Huffman Elementary is named for the road, which is named for radio operator Vernon “Vern” Huffman (1906-1974). In 1940, he and his wife Evelyn (1911-1978) moved to Anchorage and homesteaded on what is now Upper Huffman Road. They were leading advocates for the development of a Baháʼí community in Anchorage.

Kincaid Elementary is named for contractor Ralph Kincaid (1907-1953). He and his father had homesteads around what is now the International Airport and Kincaid Park. According to one source, Ralph Kincaid’s company paved Fourth and Fifth avenues.

King Tech High School is named for civil rights leader Martin Luther King Jr. (1929-1968).

Klatt Elementary, like the road, is named for homesteader Lester “Les” Klatt (1919-2012). He and his wife, Doris, were inspired by George Sundborg’s 1945 book, “Opportunity in Alaska.” In 1947, they drove the Alaska-Canadian Highway north and quickly settled on a homestead then far south of developed Anchorage.

Lake Hood Elementary is named for the lake, but the origin of the lake’s name is not certain. It is possibly named for Mount Hood in Oregon. Mount Hood is named after British Admiral Samuel Hood (1724-1816).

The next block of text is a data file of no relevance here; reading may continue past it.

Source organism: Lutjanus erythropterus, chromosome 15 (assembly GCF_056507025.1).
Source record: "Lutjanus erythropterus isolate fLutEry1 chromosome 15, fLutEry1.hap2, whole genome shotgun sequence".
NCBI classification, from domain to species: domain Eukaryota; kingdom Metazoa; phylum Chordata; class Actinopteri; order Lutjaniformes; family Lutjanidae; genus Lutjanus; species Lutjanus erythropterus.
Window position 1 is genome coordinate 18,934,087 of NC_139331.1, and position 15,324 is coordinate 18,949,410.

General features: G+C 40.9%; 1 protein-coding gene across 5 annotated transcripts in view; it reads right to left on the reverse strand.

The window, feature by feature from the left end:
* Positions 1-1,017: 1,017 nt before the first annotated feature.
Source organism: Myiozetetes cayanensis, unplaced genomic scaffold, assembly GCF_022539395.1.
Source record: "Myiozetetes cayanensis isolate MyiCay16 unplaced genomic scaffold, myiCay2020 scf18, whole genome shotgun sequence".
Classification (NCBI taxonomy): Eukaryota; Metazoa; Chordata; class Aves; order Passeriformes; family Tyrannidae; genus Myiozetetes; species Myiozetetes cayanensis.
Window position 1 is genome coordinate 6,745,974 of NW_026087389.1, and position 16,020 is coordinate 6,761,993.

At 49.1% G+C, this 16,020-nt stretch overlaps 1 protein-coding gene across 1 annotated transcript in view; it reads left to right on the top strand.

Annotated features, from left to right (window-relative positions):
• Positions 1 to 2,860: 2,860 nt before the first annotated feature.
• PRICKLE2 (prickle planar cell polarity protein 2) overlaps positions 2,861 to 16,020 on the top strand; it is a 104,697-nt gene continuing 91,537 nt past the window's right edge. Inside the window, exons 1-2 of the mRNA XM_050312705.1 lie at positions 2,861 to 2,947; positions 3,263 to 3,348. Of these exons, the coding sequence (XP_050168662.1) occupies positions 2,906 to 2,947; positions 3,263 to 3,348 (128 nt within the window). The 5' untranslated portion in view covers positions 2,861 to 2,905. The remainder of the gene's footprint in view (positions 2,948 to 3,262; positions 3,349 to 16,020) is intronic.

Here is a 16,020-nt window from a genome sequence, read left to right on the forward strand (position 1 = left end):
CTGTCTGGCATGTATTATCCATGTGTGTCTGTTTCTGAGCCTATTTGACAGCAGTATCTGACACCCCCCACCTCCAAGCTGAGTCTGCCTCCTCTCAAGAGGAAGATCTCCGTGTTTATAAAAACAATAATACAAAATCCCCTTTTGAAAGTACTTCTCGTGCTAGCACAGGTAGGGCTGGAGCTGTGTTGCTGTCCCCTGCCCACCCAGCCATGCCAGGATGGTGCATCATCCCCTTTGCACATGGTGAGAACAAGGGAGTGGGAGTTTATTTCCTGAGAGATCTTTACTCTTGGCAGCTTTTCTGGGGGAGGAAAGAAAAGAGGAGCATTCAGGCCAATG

Lake Otis Elementary is named for the lake, which is named for an early Anchorage resident who lived there and developed it into a skating rink circa 1919. Local newspapers described him as “Mr. Otis,” perhaps the Frank L. Otis (1870-1928) in the area at that time.

McLaughlin Secondary School is named for lawyer, Alaska Constitutional Convention member, and Anchorage magistrate George McLaughlin (1914-1958).

Mears Middle School is named for educator and civic advocate Jennifer “Jane” Mears (1880-1953). She was the lead advocate for the creation of the first Anchorage school, the Pioneer School House. She also co-founded the Anchorage Women’s Club and served as its first president.

Muldoon Elementary, like the road and neighborhood, is named for area homesteader Arnold Muldoon (1909-1985). He and other area homesteaders built the original corduroyed road that bears his name. He proved up and received the patent for his homestead near the southern end of Muldoon Road in 1952.